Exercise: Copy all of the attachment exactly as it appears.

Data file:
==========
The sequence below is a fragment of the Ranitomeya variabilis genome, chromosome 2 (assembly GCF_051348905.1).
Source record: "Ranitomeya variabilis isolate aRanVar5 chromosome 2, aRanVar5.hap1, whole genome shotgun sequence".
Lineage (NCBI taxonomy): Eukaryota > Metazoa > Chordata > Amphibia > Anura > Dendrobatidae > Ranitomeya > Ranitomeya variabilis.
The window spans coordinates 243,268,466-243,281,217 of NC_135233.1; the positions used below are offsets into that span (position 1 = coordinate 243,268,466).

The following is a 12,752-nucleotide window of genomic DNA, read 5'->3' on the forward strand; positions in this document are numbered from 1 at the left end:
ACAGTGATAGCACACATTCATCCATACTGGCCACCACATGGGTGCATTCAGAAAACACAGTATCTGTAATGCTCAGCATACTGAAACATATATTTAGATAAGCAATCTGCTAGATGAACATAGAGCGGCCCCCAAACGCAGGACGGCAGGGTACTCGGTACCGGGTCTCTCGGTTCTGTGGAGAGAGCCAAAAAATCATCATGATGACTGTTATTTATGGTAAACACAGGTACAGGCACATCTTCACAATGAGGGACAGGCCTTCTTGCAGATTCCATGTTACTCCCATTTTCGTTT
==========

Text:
The sequence below is a fragment of the Ranitomeya variabilis genome, chromosome 2 (assembly GCF_051348905.1).
Source record: "Ranitomeya variabilis isolate aRanVar5 chromosome 2, aRanVar5.hap1, whole genome shotgun sequence".
Lineage (NCBI taxonomy): Eukaryota > Metazoa > Chordata > Amphibia > Anura > Dendrobatidae > Ranitomeya > Ranitomeya variabilis.
The window spans coordinates 243,268,466-243,281,217 of NC_135233.1; the positions used below are offsets into that span (position 1 = coordinate 243,268,466).

The following is a 12,752-nucleotide window of genomic DNA, read 5'->3' on the forward strand; positions in this document are numbered from 1 at the left end:
ACAGTGATAGCACACATTCATCCATACTGGCCACCACATGGGTGCATTCAGAAAACACAGTATCTGTAATGCTCAGCATACTGAAACATATATTTAGATAAGCAATCTGCTAGATGAACATAGAGCGGCCCCCAAACGCAGGACGGCAGGGTACTCGGTACCGGGTCTCTCGGTTCTGTGGAGAGAGCCAAAAAATCATCATGATGACTGTTATTTATGGTAAACACAGGTACAGGCACATCTTCACAATGAGGGACAGGCCTTCTTGCAGATTCCATGTTACTCCCATTTTCGTTT